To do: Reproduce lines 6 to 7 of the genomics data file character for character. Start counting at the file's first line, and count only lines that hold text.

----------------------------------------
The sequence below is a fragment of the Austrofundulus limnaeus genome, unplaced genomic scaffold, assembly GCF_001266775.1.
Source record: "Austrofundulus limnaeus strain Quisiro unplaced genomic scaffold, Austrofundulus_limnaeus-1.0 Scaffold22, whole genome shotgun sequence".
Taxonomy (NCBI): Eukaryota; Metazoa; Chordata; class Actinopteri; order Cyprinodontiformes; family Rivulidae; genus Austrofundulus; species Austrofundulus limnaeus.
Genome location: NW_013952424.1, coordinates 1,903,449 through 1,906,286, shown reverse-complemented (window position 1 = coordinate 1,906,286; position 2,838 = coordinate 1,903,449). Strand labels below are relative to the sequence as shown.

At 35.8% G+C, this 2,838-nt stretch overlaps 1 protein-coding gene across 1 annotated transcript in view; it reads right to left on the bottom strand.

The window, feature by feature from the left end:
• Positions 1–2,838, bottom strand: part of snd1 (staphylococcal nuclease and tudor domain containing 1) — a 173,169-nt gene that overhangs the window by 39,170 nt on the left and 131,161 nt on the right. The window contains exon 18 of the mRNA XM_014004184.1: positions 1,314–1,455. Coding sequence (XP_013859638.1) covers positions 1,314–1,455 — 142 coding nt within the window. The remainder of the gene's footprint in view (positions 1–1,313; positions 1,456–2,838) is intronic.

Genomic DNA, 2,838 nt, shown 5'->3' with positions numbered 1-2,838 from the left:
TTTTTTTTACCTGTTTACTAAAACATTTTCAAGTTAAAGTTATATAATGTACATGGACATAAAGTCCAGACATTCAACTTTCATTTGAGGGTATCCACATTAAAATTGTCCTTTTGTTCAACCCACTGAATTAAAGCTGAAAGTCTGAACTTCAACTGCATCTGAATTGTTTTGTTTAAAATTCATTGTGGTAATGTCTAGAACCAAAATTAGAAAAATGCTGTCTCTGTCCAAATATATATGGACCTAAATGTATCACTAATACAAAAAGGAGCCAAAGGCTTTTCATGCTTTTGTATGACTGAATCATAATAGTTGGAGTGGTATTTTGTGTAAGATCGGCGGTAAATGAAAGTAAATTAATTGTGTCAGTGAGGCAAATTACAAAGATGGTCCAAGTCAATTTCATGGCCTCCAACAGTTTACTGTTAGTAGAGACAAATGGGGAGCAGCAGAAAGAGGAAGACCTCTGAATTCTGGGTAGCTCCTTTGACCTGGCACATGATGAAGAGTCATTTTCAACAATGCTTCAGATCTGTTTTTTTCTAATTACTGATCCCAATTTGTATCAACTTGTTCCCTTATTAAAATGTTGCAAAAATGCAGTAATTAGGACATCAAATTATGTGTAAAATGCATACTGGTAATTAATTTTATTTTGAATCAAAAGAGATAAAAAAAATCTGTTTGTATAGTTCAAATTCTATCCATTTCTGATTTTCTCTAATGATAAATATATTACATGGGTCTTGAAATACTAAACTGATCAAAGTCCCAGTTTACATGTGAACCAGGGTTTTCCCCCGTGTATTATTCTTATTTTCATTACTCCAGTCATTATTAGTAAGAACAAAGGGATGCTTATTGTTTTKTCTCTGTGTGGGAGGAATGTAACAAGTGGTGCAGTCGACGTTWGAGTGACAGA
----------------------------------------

The window, feature by feature from the left end:
• Positions 1–2,838, bottom strand: part of snd1 (staphylococcal nuclease and tudor domain containing 1) — a 173,169-nt gene that overhangs the window by 39,170 nt on the left and 131,161 nt on the right. The window contains exon 18 of the mRNA XM_014004184.1: positions 1,314–1,455. Coding sequence (XP_013859638.1) covers positions 1,314–1,455 — 142 coding nt within the window. The remainder of the gene's footprint in view (positions 1–1,313; positions 1,456–2,838) is intronic.